- Fred Cordova, FANHS
September 14, 2009
July 13, 2009
Senator Yee authors resolution to recognize accomplishments of
SACRAMENTO – The California State Senate has unanimously approved legislation to officially recognize the accomplishments of Filipino Americans. Senate Concurrent Resolution 48, authored by Senator Leland Yee (D-San Francisco/San Mateo), will declare October as Filipino American History Month.
“It is imperative that we continue efforts to promote the accomplishments of Filipino Americans,” said Yee, whose district includes one of the largest Filipino communities outside of the Philippines. “For far too long the role of Filipinos in our national history has been ignored. Through SCR 48, we help ensure that our children learn about this important history.”
The earliest documented proof of Filipino presence in the continental United States was the date of October 18, 1587, when the first “Luzones Indios” set foot in Morro Bay, California. The Filipino American National Historical Society recognizes the year of 1763 as the date of the first permanent Filipino settlement in the United States in St. Malo Parish, Louisiana. Today, California is home to over half of the Filipino population in the United States.
In 2007, Yee successfully passed Senate Joint Resolution 5, urging Congress to pass the Filipino Veterans Equity Act and to fully restore benefits stripped from Filipino WWII veterans by the 1946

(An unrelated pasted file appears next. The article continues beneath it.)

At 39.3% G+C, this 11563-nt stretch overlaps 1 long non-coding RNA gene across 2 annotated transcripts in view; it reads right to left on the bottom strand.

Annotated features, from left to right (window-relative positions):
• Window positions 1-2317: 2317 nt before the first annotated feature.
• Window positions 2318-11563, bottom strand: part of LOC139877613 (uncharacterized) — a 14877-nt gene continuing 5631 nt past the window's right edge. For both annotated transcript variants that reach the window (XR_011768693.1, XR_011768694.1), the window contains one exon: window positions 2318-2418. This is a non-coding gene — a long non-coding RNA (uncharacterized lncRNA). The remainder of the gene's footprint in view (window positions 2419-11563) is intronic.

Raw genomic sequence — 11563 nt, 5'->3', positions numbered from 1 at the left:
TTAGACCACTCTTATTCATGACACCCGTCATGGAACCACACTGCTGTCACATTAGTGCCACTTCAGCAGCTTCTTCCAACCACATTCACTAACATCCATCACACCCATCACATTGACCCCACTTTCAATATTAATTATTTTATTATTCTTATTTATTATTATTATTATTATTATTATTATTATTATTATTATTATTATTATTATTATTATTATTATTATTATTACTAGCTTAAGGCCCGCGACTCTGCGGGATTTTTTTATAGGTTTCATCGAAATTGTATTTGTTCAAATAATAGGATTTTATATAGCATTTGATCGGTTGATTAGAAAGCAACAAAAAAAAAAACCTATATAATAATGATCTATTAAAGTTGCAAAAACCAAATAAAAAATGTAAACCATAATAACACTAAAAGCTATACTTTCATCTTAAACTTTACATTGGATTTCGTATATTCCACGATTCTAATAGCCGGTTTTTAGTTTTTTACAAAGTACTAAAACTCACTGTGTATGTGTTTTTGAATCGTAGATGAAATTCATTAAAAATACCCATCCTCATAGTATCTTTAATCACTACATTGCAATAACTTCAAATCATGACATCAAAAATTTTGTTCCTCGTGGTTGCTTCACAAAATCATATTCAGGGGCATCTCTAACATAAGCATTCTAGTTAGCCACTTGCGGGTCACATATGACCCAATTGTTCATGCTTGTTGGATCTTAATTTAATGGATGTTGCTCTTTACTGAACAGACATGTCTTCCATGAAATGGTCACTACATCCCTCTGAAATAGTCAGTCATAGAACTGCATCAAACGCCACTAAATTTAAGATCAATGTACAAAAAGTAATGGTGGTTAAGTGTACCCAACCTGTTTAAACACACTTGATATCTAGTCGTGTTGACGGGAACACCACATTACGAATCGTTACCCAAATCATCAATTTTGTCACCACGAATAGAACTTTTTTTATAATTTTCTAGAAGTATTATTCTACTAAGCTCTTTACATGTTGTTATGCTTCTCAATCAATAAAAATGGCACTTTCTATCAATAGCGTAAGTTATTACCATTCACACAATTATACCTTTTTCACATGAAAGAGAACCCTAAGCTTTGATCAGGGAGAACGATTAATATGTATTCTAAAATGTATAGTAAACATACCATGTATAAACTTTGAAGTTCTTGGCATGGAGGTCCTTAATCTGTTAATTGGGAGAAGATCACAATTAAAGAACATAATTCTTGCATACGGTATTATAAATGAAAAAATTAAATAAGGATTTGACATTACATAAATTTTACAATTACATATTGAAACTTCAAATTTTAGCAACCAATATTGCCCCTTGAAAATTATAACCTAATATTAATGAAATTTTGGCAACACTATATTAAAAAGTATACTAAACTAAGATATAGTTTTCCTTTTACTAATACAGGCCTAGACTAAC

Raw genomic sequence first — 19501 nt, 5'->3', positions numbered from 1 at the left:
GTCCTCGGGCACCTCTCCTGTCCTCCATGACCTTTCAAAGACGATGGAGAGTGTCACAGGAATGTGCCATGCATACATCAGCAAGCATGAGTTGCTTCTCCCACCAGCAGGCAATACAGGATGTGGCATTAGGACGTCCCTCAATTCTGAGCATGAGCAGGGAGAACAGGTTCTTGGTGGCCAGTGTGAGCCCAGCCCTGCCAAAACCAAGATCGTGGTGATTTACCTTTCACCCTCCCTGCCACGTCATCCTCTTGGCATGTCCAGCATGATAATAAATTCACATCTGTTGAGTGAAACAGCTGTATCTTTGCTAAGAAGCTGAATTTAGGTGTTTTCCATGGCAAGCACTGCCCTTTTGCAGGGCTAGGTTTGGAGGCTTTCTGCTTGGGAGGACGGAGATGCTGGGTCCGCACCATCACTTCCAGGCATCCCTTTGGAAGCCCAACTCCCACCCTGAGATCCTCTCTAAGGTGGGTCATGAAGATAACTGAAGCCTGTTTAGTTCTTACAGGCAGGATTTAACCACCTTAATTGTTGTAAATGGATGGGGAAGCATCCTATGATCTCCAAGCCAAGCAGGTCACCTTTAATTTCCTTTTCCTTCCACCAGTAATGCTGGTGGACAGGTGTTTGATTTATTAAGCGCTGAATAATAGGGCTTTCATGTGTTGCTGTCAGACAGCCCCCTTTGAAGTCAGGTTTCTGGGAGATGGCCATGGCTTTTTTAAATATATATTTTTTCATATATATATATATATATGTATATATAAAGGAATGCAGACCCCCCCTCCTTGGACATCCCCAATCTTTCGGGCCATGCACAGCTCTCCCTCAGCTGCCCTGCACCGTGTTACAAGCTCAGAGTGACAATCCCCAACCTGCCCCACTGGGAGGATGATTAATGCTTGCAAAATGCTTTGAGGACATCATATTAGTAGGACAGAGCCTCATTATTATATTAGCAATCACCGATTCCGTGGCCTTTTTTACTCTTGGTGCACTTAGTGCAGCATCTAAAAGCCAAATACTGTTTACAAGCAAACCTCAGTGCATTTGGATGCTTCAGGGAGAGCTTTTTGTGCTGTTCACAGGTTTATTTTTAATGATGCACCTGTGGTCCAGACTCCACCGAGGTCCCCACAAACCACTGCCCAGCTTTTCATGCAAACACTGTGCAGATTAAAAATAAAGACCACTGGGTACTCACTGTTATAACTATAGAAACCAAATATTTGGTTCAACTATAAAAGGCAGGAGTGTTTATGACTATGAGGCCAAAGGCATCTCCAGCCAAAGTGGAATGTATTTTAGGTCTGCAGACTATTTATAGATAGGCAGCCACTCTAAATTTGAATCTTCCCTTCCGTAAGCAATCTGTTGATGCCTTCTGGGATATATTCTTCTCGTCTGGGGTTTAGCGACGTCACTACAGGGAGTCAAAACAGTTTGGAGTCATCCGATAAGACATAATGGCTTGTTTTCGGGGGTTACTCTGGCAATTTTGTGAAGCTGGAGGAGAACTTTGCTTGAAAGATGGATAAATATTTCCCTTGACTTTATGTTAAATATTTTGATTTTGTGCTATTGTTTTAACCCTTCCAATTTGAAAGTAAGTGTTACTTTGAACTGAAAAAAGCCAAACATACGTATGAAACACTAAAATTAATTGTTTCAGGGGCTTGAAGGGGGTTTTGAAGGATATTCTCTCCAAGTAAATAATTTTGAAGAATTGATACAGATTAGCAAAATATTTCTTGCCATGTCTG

Senator Yee has long advocated for the Filipino veterans. In 2004, then Assemblyman Yee led the effort to prevent Governor Arnold Schwarzenegger (R-Los Angeles) from eliminating the California
Veterans Cash Benefit Program from the State budget. While the Governor proposed cutting the $226 per month benefit, Yee successfully fought to make sure the Veterans Program was reauthorized in the budget approved by the Legislature. Yee has also authored legislation to add the role of Filipinos in WWII to the high school social studies curriculum.
This year, Yee is authoring SB 242 to protect language as a civil right. In addition to authoring several bills regarding language access, Yee has consistently fought for the Filipino community and helped recognize the accomplishments of Filipino Americans.
In March 2006, Yee honored the contributions of Larry Itliong at a ceremony in San Francisco. Itliong, along with Cesar Chavez and Dolores Huerta, started the farm worker movement. Yee has led various efforts to assist the Philippines after devastating earthquakes, typhoons and mudslides.
In March 2005, Yee honored the late San Francisco community activist, volunteer, and environmentalist Tess Manalo-Ventresca as the 12th Assembly District Woman of the Year.
In 2001, when the airport screeners were laid off, Yee was an outspoken supporter of the workers and his office provided resume and interview tips, and participated in job fairs to help get the workers back on their feet.
SCA 48 will next be considered by the State Assembly.
Adam J. Keigwin | Chief of Staff
Office of Senator Leland Y. Yee, Ph.D.,
Assistant President pro Tem
California State Senate | District 8
(916) 651-4008 | www.senate.ca. gov/yee